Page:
Depending on the winemaker, over the next few months or a year perhaps, the wine is methodically moved from barrel to barrel in a process called “racking,” and each time the wine is clarified more as particulates sink to the bottom of the barrel. Of course, over time some wine evaporates, and this wine is continually replaced to allow just a small space called ullage to remain at the top. After the final racking, many wines are aged for months or even years in barrel, often in so-called “neutral” barrels that have previously been used for many years, and therefore unlikely to add significantly more flavors.
If the finished wine is to be a combination of different wines, such as Cabernet Sauvignon, Cabernet Franc, Merlot and Petit Verdot in a Bordeaux, those wines are blended together and then often further aged in barrel. Finally, some wines—not all—are clarified even more just before bottling using two processes, fining and filtering. Fining removes large particulate matter by adding certain compounds to the wine such as bentonite or isinglass. These stick to the particles suspended in the wine, causing them to fall to the bottom of the container, and the clarified wine in then drained off. Filtering is just what it says, typically forcing the liquid through a membrane with openings as small as 0.2-micron, effectively removing all remaining yeast and most bacteria. Many winemakers oppose filtering and believe that it can remove elements that contribute to the wine’s essential flavors and aromas, so this needs to be done sparingly and judiciously.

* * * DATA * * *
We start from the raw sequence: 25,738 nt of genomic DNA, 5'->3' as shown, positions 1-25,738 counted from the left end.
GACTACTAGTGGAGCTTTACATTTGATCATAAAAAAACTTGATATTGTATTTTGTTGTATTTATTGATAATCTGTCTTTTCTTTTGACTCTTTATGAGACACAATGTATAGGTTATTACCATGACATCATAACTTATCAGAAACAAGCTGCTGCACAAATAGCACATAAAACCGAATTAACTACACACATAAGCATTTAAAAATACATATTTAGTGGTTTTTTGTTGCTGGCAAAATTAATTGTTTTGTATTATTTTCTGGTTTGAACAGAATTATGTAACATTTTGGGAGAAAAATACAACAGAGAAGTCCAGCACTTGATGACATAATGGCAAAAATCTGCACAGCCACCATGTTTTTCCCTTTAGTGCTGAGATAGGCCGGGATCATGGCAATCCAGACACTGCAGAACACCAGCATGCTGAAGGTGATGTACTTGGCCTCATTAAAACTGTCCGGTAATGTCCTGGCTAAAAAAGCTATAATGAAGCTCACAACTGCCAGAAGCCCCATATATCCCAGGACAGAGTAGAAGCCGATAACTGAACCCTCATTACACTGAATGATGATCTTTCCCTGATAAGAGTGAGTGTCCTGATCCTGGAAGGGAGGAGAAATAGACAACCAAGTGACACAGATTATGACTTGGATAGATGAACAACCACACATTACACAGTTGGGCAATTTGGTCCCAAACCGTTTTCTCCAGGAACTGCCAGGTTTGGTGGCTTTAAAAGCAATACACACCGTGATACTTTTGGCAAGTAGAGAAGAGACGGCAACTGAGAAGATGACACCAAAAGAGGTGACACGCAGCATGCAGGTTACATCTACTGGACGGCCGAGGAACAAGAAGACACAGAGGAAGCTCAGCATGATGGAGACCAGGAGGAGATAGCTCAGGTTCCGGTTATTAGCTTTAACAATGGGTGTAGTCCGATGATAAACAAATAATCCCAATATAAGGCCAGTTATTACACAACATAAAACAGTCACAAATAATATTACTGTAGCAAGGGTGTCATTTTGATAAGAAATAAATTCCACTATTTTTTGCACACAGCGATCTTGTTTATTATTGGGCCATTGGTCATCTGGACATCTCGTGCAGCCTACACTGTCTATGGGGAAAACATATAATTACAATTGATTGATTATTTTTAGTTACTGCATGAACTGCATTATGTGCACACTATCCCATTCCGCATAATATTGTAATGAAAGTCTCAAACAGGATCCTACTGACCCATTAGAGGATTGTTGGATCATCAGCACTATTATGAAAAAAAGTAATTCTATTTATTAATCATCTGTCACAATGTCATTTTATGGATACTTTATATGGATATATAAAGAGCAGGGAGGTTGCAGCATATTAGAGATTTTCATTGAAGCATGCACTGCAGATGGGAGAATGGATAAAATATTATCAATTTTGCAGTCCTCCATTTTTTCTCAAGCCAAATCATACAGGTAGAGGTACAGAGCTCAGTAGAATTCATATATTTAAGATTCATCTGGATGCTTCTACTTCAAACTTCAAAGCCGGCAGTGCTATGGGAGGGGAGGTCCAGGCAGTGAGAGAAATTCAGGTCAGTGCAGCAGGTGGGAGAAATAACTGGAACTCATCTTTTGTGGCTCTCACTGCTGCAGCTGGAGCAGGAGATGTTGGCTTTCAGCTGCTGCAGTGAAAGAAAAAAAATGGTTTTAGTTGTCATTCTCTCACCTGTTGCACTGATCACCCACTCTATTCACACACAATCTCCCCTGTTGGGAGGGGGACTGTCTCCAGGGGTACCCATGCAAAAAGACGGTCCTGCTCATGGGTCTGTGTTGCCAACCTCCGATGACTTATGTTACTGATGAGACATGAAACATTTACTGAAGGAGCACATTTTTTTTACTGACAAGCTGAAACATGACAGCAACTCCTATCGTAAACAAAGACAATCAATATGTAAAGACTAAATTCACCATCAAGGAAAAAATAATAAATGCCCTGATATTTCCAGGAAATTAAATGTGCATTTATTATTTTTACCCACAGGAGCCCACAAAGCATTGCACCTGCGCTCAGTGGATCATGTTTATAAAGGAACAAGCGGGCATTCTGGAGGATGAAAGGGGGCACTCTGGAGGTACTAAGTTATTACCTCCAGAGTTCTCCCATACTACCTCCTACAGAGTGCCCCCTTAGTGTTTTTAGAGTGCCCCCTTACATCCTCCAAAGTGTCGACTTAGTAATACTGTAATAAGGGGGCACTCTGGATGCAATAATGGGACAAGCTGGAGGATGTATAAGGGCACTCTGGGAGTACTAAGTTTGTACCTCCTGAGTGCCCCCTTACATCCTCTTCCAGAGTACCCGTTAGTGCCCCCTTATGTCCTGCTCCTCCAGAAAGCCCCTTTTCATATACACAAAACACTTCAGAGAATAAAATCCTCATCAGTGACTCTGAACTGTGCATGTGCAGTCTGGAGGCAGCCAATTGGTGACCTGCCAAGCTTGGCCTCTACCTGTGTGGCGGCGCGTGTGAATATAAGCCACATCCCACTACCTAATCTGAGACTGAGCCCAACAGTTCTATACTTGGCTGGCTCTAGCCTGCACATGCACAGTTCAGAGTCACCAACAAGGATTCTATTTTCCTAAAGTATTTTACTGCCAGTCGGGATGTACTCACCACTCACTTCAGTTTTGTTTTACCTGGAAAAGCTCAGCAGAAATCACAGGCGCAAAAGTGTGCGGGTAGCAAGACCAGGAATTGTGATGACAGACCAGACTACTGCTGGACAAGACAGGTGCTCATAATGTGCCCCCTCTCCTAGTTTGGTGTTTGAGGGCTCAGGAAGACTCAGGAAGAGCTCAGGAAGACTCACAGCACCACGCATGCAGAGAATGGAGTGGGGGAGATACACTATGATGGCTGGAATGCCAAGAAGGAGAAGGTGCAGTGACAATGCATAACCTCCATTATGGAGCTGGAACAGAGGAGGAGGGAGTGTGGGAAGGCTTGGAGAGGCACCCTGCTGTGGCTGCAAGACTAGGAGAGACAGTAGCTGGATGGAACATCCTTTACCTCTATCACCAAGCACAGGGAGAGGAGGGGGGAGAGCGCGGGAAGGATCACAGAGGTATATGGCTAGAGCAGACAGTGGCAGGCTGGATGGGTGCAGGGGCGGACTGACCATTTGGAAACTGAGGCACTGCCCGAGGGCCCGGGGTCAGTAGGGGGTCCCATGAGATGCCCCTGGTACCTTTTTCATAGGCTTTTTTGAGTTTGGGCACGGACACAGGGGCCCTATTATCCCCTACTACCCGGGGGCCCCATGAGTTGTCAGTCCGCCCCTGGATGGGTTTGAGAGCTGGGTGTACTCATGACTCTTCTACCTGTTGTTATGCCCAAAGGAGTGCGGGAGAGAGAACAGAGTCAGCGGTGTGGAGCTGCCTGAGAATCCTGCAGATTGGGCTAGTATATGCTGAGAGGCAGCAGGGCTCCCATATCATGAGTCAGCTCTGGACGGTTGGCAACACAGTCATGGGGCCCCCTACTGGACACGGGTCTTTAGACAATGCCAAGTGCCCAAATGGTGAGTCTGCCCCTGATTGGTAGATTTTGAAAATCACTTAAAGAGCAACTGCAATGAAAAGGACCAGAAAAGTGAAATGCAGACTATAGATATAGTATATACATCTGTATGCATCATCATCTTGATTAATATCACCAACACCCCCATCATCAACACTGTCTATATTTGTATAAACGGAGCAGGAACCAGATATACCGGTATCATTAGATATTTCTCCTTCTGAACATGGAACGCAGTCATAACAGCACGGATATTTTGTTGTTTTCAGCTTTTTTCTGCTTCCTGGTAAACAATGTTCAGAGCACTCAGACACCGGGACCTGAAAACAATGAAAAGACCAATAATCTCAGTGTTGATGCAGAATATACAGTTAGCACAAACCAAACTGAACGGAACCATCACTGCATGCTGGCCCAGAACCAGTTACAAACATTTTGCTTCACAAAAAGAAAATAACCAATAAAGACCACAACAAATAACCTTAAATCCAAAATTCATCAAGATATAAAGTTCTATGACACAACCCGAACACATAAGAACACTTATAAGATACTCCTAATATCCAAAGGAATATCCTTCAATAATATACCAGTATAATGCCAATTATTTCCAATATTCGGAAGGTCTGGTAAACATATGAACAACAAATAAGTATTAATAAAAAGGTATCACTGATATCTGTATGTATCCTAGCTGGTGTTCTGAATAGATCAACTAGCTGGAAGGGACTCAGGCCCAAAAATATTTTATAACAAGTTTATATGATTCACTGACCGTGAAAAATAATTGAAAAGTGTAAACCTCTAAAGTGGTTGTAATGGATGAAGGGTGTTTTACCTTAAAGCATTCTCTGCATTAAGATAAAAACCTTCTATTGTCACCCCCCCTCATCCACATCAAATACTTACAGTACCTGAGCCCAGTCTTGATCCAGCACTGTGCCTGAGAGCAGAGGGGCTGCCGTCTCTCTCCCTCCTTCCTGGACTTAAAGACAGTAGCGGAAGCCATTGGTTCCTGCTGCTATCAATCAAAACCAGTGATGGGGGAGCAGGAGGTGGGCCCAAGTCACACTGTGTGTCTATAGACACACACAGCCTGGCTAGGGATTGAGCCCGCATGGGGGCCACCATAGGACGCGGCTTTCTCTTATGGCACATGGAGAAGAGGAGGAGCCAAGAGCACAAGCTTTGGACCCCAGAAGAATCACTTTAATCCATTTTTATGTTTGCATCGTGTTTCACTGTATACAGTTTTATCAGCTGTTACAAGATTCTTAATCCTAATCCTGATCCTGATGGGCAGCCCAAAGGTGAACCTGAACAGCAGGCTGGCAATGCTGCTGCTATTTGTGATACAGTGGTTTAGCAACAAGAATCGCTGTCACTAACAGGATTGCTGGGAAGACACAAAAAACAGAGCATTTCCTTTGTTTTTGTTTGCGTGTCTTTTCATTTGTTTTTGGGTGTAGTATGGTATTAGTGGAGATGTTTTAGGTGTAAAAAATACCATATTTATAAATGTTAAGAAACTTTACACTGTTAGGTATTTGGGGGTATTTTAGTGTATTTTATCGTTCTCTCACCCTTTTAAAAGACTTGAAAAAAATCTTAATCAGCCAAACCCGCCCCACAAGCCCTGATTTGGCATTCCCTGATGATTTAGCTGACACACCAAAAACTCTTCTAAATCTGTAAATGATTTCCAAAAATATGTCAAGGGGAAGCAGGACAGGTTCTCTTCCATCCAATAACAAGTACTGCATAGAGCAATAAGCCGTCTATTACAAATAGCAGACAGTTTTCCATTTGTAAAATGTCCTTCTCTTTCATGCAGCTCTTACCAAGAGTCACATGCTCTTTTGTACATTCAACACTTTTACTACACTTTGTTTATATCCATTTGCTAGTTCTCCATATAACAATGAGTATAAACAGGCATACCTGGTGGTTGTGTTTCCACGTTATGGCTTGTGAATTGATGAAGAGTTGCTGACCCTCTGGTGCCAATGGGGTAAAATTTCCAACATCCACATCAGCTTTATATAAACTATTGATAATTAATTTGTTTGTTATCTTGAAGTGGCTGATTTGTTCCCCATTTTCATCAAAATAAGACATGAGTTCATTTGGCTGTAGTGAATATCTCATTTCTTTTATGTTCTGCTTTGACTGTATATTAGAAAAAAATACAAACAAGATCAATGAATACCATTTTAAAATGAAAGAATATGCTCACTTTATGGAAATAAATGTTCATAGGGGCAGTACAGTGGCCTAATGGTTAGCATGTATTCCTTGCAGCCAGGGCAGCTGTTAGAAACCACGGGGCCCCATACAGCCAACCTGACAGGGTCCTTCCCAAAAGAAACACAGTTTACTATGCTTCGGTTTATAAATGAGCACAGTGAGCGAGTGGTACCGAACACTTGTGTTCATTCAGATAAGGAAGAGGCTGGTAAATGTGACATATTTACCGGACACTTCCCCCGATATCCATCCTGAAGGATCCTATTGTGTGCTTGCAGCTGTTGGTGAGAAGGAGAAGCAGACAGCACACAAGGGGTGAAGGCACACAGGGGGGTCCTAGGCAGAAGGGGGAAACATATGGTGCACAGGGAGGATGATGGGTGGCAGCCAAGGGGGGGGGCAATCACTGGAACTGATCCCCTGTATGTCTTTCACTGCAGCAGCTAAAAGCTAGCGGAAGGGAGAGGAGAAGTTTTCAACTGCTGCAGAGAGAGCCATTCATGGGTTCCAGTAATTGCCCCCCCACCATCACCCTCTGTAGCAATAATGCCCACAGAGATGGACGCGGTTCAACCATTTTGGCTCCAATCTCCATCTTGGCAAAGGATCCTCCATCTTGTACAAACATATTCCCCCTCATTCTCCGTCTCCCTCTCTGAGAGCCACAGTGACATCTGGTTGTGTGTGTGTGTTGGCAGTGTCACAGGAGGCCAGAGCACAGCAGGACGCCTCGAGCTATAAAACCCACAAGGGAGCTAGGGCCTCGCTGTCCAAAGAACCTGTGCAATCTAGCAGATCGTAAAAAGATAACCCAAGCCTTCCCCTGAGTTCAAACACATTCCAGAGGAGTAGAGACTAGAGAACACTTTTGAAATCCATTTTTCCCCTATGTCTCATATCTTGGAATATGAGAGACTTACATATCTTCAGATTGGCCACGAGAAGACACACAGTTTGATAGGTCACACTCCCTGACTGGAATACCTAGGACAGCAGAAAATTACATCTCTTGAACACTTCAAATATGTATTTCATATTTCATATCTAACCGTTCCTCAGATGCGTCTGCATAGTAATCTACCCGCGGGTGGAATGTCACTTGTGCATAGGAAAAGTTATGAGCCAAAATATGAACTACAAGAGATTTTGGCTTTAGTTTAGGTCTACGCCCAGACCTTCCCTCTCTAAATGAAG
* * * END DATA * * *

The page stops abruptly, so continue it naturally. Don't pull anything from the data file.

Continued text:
One final step that some winemakers take before bottling white wines is cold stabilization, which is again pretty simple and just like it sounds. The finished wine is put back into one of those stainless steel fermenters on its max cold setting for a couple days, causing the crystals of tartrate in the wine to freeze and stick to the sides of the vessel. These crystals are harmless and in fact, some winemakers say that they should be left in, but they can look like shards of glass so most of the time they’re taken out.
Bottling is the final step, and bottling lines can be simple or complex.
The best and most expensive ones do a whole bunch of things: fill the bottles with wine, add a little dose of nitrogen to keep the wine fresh (in that small space between the top of the wine and the bottom of the cork), add the cork, place the foil around the top and finally add the label. The system then moves the bottles to the end of the line in a warehouse where they’re placed in cases of 6 or 12, sealed and prepared for delivery.